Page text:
posted on Jul, 22 2008 @ 05:51 AM
Fiction? Fiction that involves psychology, philosophy and
Try Time's Arrow
, by my favourite author, Martin Amis. It's a novel in which time flows backwards, meaning that everything goes in reverse.
For example, in New York, the narrator finds that
This business with the cabs, it surely looks like an unimprovable deal. They're always there when you need one, even in the rain or when the
theatres are closing. They pay you up front, no questions asked. They always know where you're going. They're great. No wonder we stand there, for
hours on end, waving goodbye, or saluting - saluting this fine service. The streets are full of people with their arms raised, drenched and weary,
thanking the yellow cabs. Just the one hitch: they're always taking me places where I don't want to go.
- Time's Arrow
Amis has a rollicking good time with this conceit (just imagine his description of what happens in bathrooms), but as the story moves on we realize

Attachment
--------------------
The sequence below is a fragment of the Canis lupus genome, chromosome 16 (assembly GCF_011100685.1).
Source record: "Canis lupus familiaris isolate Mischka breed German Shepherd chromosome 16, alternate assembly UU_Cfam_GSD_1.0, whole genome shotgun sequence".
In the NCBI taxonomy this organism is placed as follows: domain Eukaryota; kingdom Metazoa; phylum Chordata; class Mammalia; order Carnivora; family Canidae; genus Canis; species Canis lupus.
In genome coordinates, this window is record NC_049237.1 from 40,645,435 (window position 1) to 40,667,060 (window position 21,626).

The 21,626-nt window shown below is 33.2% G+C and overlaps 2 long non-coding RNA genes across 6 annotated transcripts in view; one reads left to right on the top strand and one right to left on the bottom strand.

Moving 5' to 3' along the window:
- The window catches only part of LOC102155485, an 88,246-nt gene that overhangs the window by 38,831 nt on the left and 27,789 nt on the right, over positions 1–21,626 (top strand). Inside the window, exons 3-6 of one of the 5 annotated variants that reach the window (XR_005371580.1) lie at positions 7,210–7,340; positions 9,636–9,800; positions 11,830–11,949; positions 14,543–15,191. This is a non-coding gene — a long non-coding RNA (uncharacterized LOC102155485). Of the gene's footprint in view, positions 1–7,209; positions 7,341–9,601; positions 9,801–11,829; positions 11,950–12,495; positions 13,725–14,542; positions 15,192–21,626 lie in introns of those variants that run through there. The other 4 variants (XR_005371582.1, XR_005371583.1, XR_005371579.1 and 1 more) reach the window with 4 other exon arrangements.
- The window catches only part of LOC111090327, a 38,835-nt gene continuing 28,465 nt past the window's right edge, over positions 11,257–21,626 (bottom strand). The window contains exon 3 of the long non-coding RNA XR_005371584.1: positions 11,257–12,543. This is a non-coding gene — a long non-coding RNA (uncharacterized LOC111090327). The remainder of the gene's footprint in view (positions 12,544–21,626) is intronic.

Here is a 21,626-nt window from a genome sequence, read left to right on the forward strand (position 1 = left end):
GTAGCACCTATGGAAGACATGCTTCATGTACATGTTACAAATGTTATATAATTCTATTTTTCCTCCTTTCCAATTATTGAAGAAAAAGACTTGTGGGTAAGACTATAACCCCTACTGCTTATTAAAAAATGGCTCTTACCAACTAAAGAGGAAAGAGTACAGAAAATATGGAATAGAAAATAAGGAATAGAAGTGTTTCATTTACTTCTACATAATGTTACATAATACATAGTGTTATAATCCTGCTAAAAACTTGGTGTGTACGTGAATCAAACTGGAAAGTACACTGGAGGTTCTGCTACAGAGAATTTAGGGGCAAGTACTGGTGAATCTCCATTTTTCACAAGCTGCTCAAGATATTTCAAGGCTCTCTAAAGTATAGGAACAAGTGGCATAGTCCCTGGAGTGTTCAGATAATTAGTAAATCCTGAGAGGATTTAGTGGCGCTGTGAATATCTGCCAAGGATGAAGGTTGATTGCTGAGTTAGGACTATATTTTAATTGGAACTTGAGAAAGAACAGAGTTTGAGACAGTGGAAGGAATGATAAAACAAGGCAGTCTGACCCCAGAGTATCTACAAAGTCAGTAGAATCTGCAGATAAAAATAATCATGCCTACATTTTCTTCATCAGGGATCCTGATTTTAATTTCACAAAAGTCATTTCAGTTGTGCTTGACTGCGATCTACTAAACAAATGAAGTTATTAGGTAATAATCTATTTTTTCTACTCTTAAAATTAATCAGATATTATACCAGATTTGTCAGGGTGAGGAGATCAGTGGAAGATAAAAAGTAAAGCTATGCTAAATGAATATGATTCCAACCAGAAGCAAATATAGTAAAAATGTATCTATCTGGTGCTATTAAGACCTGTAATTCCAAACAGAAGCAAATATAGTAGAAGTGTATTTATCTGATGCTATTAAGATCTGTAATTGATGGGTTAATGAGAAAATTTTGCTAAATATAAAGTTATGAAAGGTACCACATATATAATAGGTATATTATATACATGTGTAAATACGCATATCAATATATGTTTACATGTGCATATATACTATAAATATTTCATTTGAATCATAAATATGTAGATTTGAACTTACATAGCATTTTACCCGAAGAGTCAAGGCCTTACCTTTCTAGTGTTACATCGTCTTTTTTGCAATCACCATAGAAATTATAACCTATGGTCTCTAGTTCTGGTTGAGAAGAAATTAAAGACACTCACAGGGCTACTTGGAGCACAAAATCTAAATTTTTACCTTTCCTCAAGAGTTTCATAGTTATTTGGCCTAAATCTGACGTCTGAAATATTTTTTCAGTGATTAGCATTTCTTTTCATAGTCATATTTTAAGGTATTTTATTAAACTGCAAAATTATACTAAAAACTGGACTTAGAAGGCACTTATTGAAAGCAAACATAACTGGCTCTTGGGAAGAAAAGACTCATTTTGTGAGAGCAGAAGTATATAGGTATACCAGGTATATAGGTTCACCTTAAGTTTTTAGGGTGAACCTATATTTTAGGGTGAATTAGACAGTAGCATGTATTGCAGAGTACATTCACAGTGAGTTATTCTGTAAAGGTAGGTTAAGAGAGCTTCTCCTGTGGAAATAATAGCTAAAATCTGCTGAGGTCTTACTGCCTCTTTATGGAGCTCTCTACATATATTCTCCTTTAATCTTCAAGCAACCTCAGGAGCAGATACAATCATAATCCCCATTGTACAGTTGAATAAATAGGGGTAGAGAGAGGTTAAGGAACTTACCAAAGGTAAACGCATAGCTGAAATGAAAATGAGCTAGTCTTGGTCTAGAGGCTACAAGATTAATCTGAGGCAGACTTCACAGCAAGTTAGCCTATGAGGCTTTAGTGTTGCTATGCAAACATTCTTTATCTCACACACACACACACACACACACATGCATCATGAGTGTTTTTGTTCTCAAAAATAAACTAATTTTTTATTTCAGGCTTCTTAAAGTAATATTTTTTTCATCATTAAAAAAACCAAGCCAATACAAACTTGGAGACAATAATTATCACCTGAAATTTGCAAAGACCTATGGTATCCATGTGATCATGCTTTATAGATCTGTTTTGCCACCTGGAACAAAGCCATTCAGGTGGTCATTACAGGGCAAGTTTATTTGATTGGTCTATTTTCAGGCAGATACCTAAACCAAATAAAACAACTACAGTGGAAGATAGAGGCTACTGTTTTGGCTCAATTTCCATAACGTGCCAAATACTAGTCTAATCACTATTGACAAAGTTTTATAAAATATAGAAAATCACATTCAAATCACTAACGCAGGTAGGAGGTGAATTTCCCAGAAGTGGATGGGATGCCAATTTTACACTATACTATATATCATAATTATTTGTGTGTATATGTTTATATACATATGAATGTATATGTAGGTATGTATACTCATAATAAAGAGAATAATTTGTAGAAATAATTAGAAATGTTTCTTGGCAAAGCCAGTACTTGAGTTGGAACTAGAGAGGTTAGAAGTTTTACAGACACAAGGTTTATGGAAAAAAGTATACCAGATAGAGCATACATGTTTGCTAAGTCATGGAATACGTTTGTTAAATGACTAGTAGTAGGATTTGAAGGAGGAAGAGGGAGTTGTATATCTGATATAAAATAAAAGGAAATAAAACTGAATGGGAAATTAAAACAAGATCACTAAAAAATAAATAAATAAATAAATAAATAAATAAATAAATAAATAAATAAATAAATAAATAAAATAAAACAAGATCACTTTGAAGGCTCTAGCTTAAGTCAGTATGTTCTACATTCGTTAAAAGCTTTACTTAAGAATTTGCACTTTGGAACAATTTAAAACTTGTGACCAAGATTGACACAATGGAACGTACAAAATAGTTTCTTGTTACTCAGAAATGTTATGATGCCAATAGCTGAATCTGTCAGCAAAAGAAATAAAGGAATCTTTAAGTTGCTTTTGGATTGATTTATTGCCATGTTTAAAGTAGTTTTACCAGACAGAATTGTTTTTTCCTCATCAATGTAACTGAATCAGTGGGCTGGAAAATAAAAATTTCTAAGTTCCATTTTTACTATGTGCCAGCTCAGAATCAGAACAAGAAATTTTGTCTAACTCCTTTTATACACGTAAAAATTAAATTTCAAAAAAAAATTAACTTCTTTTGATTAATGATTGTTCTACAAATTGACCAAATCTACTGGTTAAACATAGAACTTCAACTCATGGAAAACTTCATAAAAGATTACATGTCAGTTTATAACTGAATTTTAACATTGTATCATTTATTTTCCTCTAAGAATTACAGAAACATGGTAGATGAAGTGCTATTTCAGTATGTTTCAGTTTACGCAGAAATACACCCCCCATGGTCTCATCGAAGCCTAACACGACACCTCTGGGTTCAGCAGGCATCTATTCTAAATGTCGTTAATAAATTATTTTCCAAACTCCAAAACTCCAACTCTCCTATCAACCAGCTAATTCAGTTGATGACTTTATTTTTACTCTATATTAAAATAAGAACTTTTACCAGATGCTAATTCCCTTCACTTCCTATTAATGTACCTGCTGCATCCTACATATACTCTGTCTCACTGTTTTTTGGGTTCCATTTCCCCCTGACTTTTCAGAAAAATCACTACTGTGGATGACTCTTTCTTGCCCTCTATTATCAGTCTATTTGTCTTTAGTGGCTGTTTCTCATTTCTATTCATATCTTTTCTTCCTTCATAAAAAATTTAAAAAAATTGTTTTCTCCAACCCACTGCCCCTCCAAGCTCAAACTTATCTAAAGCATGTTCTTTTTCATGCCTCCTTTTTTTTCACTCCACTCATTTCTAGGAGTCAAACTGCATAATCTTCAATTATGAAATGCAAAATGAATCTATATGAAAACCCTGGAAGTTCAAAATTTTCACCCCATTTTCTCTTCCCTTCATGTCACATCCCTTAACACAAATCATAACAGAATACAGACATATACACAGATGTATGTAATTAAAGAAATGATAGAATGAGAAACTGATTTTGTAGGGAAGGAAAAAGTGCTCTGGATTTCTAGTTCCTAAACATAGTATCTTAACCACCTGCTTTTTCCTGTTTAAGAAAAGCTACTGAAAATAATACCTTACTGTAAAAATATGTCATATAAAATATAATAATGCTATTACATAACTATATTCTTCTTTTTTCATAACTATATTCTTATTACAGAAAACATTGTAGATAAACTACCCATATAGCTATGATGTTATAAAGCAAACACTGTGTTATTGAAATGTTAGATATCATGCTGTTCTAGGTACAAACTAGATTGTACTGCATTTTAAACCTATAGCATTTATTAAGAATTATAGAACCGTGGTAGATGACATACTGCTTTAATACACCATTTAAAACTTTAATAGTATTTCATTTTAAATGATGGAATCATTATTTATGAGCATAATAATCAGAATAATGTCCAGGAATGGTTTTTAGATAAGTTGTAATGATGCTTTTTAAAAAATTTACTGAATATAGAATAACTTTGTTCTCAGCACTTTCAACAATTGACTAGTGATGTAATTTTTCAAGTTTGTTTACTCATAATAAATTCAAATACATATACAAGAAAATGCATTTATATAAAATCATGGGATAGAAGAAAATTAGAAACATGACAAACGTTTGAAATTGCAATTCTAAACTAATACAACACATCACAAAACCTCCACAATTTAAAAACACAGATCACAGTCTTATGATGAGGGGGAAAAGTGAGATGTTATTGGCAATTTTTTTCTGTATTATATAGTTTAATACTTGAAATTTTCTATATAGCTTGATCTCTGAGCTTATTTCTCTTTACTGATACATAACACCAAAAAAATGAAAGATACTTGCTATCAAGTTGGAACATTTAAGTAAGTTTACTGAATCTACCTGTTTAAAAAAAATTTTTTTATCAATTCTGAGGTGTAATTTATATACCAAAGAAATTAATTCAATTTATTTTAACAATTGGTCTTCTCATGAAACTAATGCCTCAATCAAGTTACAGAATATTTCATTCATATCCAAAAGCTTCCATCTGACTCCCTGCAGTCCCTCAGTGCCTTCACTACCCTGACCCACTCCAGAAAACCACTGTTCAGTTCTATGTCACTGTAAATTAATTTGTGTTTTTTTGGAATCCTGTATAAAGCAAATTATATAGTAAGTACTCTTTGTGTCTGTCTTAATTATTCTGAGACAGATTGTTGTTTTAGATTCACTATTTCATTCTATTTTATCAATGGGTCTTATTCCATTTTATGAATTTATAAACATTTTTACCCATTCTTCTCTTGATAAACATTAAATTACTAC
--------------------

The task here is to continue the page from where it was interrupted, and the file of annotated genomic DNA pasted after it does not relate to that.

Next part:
that there's a lot more substance - moral and philsophical substance - to it than appears at first glance. And as we move towards the end of the
narrative, we realize that we are being prepared to take a close, searching look at one of the ultimate horrors of human history, and to be compelled
to discover the humanity at the root of the horror. Making time run backwards, far from being a piece of literary showing-off, turns out to be the
only possible way the author can achieve this.
I guarantee that, if you read this book, you will never, ever forget it.
[edit on 22-7-2008 by Astyanax]